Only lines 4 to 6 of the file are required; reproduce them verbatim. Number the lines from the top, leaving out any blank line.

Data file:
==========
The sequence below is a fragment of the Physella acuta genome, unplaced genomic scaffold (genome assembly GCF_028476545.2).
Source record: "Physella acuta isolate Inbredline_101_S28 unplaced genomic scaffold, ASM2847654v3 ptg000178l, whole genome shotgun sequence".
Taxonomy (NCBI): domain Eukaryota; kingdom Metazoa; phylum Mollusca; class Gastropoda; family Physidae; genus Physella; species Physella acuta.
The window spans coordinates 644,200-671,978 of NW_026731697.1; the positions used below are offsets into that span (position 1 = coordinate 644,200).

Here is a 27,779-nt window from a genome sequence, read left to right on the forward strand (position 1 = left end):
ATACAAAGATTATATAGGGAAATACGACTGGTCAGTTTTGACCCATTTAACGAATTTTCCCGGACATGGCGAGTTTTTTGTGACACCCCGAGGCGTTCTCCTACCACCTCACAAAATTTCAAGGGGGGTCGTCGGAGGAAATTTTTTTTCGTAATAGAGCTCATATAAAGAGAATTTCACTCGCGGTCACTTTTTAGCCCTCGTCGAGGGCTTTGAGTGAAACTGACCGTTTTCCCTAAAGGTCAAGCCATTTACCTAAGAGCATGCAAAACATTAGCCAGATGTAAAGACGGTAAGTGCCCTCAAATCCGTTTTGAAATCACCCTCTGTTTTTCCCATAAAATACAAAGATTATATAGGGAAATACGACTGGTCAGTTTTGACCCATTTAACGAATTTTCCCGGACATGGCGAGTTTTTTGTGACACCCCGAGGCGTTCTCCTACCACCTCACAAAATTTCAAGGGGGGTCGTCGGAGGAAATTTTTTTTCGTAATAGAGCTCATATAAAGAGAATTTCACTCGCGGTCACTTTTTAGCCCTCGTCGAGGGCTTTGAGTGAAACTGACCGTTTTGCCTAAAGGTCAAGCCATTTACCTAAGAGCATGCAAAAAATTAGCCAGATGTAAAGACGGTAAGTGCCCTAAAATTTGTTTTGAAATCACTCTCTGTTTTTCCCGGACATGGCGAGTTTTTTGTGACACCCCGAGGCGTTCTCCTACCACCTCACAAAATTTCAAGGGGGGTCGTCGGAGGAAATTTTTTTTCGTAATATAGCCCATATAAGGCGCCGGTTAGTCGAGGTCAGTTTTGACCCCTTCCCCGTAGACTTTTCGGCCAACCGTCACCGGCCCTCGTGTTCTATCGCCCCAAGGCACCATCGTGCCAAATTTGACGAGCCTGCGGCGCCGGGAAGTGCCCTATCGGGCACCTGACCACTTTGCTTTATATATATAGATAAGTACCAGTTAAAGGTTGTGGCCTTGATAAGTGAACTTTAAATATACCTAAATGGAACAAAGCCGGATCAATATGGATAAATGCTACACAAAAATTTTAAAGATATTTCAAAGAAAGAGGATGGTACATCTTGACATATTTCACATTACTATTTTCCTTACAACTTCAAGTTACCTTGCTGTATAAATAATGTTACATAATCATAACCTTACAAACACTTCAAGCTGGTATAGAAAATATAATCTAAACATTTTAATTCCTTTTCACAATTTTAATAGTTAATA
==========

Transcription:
The window spans coordinates 644,200-671,978 of NW_026731697.1; the positions used below are offsets into that span (position 1 = coordinate 644,200).

Here is a 27,779-nt window from a genome sequence, read left to right on the forward strand (position 1 = left end):
ATACAAAGATTATATAGGGAAATACGACTGGTCAGTTTTGACCCATTTAACGAATTTTCCCGGACATGGCGAGTTTTTTGTGACACCCCGAGGCGTTCTCCTACCACCTCACAAAATTTCAAGGGGGGTCGTCGGAGGAAATTTTTTTTCGTAATAGAGCTCATATAAAGAGAATTTCACTCGCGGTCACTTTTTAGCCCTCGTCGAGGGCTTTGAGTGAAACTGACCGTTTTCCCTAAAGGTCAAGCCATTTACCTAAGAGCATGCAAAACATTAGCCAGATGTAAAGACGGTAAGTGCCCTCAAATCCGTTTTGAAATCACCCTCTGTTTTTCCCATAAAATACAAAGATTATATAGGGAAATACGACTGGTCAGTTTTGACCCATTTAACGAATTTTCCCGGACATGGCGAGTTTTTTGTGACACCCCGAGGCGTTCTCCTACCACCTCACAAAATTTCAAGGGGGGTCGTCGGAGGAAATTTTTTTTCGTAATAGAGCTCATATAAAGAGAATTTCACTCGCGGTCACTTTTTAGCCCTCGTCGAGGGCTTTGAGTGAAACTGACCGTTTTGCCTAAAGGTCAAGCCATTTACCTAAGAGCATGCAAAAAATTAGCCAGATGTAAAGACGGTAAGTGCCCTAAAATTTGTTTTGAAATCACTCTCTGTTTTTCCCGGACATGGCGAGTTTTTTGTGACACCCCGAGGCGTTCTCCTACCACCTCACAAAATTTCAAGGGGGGTCGTCGGAGGAAATTTTTTTTCGTAATATAGCCCATATAAGGCGCCGGTTAGTCGAGGTCAGTTTTGACCCCTTCCCCGTAGACTTTTCGGCCAACCGTCACCGGCCCTCGTGTTCTATCGCCCCAAGGCACCATCGTGCCAAATTTGACGAGCCTGCGGCGCCGGGAAGTGCCCTATCGGGCACCTGACCACTTTGCTTTATATATATAGATAAGTACCAGTTAAAGGTTGTGGCCTTGATAAGTGAACTTTAAATATACCTAAATGGAACAAAGCCGGATCAATATGGATAAATGCTACACAAAAATTTTAAAGATATTTCAAAGAAAGAGGATGGTACATCTTGACATATTTCACATTACTATTTTCCTTACAACTTCAAGTTACCTTGCTGTATAAATAATGTTACATAATCATAACCTTACAAACACTTCAAGCTGGTATAGAAAATATAATCTAAACATTTTAATTCCTTTTCACAATTTTAATAGTTAATA